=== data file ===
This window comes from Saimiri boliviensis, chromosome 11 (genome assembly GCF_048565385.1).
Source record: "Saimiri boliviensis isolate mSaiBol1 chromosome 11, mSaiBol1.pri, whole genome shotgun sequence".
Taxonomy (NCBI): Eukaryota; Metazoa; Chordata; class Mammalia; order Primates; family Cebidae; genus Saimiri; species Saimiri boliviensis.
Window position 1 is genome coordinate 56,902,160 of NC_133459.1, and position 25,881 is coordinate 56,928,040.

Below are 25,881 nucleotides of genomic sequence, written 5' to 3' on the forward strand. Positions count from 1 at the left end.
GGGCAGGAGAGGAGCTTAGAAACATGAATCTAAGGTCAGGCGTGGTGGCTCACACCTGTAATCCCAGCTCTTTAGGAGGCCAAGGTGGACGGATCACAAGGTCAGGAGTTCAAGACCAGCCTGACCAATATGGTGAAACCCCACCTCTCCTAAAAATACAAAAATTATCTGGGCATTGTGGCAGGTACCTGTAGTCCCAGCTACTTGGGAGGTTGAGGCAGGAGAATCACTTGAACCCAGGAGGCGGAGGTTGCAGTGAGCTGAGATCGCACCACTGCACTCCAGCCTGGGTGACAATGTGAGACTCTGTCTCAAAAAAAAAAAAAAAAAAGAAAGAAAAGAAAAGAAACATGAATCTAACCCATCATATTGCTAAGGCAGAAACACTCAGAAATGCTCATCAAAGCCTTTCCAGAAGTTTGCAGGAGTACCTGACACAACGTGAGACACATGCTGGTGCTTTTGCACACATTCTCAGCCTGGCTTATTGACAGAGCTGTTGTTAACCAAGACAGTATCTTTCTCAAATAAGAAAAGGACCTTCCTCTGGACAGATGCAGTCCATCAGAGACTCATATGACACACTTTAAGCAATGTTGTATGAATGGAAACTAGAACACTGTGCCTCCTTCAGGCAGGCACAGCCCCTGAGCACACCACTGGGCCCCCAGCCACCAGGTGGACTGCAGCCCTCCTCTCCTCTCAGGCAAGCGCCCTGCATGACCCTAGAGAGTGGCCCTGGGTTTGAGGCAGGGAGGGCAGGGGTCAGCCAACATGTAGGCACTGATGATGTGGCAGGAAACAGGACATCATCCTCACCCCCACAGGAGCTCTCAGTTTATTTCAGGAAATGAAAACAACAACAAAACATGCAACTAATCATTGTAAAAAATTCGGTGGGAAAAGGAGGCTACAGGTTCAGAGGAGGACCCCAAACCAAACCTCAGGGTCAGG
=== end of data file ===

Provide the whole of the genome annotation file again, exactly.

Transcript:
This window comes from Saimiri boliviensis, chromosome 11 (genome assembly GCF_048565385.1).
Source record: "Saimiri boliviensis isolate mSaiBol1 chromosome 11, mSaiBol1.pri, whole genome shotgun sequence".
Taxonomy (NCBI): Eukaryota; Metazoa; Chordata; class Mammalia; order Primates; family Cebidae; genus Saimiri; species Saimiri boliviensis.
Window position 1 is genome coordinate 56,902,160 of NC_133459.1, and position 25,881 is coordinate 56,928,040.

Below are 25,881 nucleotides of genomic sequence, written 5' to 3' on the forward strand. Positions count from 1 at the left end.
GGGCAGGAGAGGAGCTTAGAAACATGAATCTAAGGTCAGGCGTGGTGGCTCACACCTGTAATCCCAGCTCTTTAGGAGGCCAAGGTGGACGGATCACAAGGTCAGGAGTTCAAGACCAGCCTGACCAATATGGTGAAACCCCACCTCTCCTAAAAATACAAAAATTATCTGGGCATTGTGGCAGGTACCTGTAGTCCCAGCTACTTGGGAGGTTGAGGCAGGAGAATCACTTGAACCCAGGAGGCGGAGGTTGCAGTGAGCTGAGATCGCACCACTGCACTCCAGCCTGGGTGACAATGTGAGACTCTGTCTCAAAAAAAAAAAAAAAAAAGAAAGAAAAGAAAAGAAACATGAATCTAACCCATCATATTGCTAAGGCAGAAACACTCAGAAATGCTCATCAAAGCCTTTCCAGAAGTTTGCAGGAGTACCTGACACAACGTGAGACACATGCTGGTGCTTTTGCACACATTCTCAGCCTGGCTTATTGACAGAGCTGTTGTTAACCAAGACAGTATCTTTCTCAAATAAGAAAAGGACCTTCCTCTGGACAGATGCAGTCCATCAGAGACTCATATGACACACTTTAAGCAATGTTGTATGAATGGAAACTAGAACACTGTGCCTCCTTCAGGCAGGCACAGCCCCTGAGCACACCACTGGGCCCCCAGCCACCAGGTGGACTGCAGCCCTCCTCTCCTCTCAGGCAAGCGCCCTGCATGACCCTAGAGAGTGGCCCTGGGTTTGAGGCAGGGAGGGCAGGGGTCAGCCAACATGTAGGCACTGATGATGTGGCAGGAAACAGGACATCATCCTCACCCCCACAGGAGCTCTCAGTTTATTTCAGGAAATGAAAACAACAACAAAACATGCAACTAATCATTGTAAAAAATTCGGTGGGAAAAGGAGGCTACAGGTTCAGAGGAGGACCCCAAACCAAACCTCAGGGTCAGG